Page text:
Orwell on Wodehouse’s German Broadcasts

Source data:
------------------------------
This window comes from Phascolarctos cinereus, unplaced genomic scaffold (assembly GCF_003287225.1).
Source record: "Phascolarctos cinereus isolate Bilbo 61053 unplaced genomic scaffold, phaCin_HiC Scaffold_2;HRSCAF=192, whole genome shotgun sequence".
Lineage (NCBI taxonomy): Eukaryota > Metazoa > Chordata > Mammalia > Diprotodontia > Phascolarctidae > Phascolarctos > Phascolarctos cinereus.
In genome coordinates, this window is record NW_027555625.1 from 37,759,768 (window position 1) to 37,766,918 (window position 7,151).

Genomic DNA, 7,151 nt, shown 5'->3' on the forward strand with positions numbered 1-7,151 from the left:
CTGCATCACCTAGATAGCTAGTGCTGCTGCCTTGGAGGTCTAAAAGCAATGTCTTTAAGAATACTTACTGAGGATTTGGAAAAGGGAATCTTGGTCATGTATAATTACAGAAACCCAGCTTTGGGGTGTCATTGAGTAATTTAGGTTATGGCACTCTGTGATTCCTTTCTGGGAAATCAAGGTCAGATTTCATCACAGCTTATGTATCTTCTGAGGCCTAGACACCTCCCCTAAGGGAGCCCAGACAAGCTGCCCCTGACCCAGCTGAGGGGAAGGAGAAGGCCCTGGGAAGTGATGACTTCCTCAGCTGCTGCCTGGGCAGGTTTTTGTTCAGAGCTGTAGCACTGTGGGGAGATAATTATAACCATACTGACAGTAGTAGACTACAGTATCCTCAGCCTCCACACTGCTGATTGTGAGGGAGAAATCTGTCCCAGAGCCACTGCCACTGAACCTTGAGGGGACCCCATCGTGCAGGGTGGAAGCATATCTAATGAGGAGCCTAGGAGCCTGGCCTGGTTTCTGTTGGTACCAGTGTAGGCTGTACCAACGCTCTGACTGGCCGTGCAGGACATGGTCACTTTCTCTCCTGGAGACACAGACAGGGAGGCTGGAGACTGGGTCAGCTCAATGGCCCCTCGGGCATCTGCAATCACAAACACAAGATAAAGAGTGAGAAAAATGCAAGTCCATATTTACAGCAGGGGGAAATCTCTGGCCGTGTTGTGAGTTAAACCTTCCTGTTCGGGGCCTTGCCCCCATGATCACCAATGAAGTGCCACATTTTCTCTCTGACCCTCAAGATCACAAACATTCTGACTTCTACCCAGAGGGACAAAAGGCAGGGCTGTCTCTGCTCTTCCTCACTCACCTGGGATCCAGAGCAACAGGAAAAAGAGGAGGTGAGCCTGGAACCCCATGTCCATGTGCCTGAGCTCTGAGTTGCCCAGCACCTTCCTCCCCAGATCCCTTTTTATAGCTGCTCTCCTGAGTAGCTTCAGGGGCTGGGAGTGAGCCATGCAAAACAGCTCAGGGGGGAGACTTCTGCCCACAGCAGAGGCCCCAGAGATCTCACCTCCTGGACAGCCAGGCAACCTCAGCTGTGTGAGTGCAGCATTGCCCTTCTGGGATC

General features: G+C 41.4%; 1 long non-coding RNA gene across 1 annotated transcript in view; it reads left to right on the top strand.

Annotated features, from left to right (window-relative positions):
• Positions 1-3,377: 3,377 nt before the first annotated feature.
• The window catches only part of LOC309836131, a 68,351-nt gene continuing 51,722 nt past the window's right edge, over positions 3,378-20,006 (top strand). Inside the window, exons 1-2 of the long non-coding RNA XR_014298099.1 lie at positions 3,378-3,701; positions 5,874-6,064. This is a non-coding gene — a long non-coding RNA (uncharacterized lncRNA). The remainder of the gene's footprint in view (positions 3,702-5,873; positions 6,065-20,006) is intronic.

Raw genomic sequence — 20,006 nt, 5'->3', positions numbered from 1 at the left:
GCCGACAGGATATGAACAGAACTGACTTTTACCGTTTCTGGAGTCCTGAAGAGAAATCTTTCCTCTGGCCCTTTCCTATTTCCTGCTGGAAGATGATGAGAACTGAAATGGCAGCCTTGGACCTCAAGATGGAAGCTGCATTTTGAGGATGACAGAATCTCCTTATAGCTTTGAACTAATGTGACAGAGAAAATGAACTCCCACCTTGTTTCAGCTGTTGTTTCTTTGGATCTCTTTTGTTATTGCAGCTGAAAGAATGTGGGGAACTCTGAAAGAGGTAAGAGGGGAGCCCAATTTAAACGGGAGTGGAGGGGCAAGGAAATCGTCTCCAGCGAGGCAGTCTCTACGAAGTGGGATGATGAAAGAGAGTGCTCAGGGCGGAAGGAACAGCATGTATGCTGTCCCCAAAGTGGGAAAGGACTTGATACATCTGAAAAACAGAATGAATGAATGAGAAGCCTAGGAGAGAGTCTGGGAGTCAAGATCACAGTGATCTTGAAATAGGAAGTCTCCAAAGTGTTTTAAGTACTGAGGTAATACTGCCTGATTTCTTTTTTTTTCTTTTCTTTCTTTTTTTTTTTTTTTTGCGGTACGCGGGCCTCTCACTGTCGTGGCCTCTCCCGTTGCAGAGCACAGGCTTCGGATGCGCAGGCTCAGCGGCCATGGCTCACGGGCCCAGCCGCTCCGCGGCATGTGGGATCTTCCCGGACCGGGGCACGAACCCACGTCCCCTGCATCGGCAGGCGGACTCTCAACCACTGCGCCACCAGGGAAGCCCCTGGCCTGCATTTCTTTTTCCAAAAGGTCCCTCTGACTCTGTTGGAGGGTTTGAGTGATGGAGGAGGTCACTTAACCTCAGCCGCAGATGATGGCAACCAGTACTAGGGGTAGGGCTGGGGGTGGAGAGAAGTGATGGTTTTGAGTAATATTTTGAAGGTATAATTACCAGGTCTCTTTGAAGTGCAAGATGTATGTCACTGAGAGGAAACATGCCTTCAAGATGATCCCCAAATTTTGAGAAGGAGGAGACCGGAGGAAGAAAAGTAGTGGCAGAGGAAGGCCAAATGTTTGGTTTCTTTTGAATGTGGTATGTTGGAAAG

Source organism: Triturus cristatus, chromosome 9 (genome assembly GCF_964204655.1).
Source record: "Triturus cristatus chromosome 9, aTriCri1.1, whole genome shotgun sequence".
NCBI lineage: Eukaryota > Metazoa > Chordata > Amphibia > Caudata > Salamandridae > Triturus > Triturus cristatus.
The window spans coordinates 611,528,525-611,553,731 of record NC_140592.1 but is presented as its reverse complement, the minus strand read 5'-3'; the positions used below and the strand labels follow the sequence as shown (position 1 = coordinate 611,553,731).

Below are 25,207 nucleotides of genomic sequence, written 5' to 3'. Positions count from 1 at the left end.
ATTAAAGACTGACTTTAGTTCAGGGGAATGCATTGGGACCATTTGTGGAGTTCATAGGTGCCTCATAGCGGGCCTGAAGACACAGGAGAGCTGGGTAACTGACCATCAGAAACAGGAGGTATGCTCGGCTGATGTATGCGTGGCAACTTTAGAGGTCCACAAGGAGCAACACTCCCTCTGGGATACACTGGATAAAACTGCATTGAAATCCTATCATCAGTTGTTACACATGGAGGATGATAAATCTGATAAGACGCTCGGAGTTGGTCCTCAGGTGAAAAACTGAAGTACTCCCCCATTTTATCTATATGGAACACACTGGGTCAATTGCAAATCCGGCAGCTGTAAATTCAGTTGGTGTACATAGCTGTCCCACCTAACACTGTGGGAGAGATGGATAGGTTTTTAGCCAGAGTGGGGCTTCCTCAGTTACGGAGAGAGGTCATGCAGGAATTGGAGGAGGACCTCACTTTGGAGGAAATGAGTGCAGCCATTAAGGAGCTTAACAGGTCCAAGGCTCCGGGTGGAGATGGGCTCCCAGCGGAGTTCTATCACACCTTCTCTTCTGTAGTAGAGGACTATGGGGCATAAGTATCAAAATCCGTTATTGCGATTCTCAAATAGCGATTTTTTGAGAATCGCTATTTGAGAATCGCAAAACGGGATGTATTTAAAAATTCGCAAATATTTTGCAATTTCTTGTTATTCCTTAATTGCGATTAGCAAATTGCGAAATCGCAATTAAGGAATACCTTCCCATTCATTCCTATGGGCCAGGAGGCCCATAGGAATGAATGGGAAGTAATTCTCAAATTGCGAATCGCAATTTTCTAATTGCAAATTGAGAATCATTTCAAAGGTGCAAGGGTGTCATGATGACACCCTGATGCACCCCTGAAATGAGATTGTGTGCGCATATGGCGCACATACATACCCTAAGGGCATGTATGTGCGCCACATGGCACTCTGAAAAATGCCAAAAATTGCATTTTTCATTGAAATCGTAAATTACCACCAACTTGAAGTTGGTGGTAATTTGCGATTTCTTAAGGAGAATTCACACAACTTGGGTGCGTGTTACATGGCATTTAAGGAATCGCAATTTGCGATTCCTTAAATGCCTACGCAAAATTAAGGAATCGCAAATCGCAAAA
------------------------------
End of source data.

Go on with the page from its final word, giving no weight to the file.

P. G. Wodehouse’s reputation suffered a steep fall in Britain as a result of radio broadcasts he made while a civilian prisoner in Germany in WWII. In his 1946 essay, In Defense of P. G. Wodehouse, George Orwell pushes back against the censure Wodehouse received, offers compelling explanations for what Wodehouse did, why the Germans wanted him to make the broadcasts, and why the reaction in Britain was so fierce and undeserved. In short, Orwell says, “the events of 1941 do not convict Wodehouse of anything worse than stupidity.”

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